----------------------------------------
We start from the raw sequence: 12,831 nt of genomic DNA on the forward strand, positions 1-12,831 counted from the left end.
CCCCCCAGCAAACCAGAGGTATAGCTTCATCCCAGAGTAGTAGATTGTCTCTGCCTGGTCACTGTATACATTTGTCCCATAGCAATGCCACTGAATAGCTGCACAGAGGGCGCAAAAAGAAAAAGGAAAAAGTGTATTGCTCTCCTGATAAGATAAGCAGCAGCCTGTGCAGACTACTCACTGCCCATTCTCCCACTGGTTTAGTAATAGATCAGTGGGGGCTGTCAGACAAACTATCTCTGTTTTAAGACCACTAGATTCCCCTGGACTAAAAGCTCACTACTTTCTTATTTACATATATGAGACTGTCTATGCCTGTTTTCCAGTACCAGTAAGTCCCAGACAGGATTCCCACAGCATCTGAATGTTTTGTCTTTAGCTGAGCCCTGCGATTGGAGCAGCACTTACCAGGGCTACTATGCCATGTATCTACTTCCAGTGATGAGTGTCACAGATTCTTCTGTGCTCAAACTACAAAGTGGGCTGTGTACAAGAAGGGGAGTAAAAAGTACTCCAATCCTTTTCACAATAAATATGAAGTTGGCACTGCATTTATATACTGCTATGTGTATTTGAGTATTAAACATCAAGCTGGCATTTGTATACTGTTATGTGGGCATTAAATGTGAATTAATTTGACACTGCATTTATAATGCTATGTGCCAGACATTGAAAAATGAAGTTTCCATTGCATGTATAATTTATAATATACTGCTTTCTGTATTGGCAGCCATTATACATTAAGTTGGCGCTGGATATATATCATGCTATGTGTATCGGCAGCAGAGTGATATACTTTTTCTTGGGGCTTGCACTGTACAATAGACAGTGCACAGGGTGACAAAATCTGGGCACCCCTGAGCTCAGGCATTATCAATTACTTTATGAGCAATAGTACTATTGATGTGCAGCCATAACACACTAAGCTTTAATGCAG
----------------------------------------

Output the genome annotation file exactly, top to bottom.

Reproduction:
We start from the raw sequence: 12,831 nt of genomic DNA on the forward strand, positions 1-12,831 counted from the left end.
CCCCCCAGCAAACCAGAGGTATAGCTTCATCCCAGAGTAGTAGATTGTCTCTGCCTGGTCACTGTATACATTTGTCCCATAGCAATGCCACTGAATAGCTGCACAGAGGGCGCAAAAAGAAAAAGGAAAAAGTGTATTGCTCTCCTGATAAGATAAGCAGCAGCCTGTGCAGACTACTCACTGCCCATTCTCCCACTGGTTTAGTAATAGATCAGTGGGGGCTGTCAGACAAACTATCTCTGTTTTAAGACCACTAGATTCCCCTGGACTAAAAGCTCACTACTTTCTTATTTACATATATGAGACTGTCTATGCCTGTTTTCCAGTACCAGTAAGTCCCAGACAGGATTCCCACAGCATCTGAATGTTTTGTCTTTAGCTGAGCCCTGCGATTGGAGCAGCACTTACCAGGGCTACTATGCCATGTATCTACTTCCAGTGATGAGTGTCACAGATTCTTCTGTGCTCAAACTACAAAGTGGGCTGTGTACAAGAAGGGGAGTAAAAAGTACTCCAATCCTTTTCACAATAAATATGAAGTTGGCACTGCATTTATATACTGCTATGTGTATTTGAGTATTAAACATCAAGCTGGCATTTGTATACTGTTATGTGGGCATTAAATGTGAATTAATTTGACACTGCATTTATAATGCTATGTGCCAGACATTGAAAAATGAAGTTTCCATTGCATGTATAATTTATAATATACTGCTTTCTGTATTGGCAGCCATTATACATTAAGTTGGCGCTGGATATATATCATGCTATGTGTATCGGCAGCAGAGTGATATACTTTTTCTTGGGGCTTGCACTGTACAATAGACAGTGCACAGGGTGACAAAATCTGGGCACCCCTGAGCTCAGGCATTATCAATTACTTTATGAGCAATAGTACTATTGATGTGCAGCCATAACACACTAAGCTTTAATGCAG